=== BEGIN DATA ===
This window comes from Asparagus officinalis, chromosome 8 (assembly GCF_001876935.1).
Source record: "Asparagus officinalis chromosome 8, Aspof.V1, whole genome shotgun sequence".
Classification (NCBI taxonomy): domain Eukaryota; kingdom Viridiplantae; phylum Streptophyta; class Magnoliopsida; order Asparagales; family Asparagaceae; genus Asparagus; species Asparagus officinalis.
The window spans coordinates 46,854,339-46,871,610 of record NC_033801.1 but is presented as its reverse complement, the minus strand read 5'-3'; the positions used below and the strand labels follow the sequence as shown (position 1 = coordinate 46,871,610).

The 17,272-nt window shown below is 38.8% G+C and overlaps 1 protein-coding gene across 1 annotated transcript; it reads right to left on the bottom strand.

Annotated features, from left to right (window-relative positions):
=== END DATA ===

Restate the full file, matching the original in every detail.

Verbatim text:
This window comes from Asparagus officinalis, chromosome 8 (assembly GCF_001876935.1).
Source record: "Asparagus officinalis chromosome 8, Aspof.V1, whole genome shotgun sequence".
Classification (NCBI taxonomy): domain Eukaryota; kingdom Viridiplantae; phylum Streptophyta; class Magnoliopsida; order Asparagales; family Asparagaceae; genus Asparagus; species Asparagus officinalis.
The window spans coordinates 46,854,339-46,871,610 of record NC_033801.1 but is presented as its reverse complement, the minus strand read 5'-3'; the positions used below and the strand labels follow the sequence as shown (position 1 = coordinate 46,871,610).

The 17,272-nt window shown below is 38.8% G+C and overlaps 1 protein-coding gene across 1 annotated transcript; it reads right to left on the bottom strand.

Annotated features, from left to right (window-relative positions):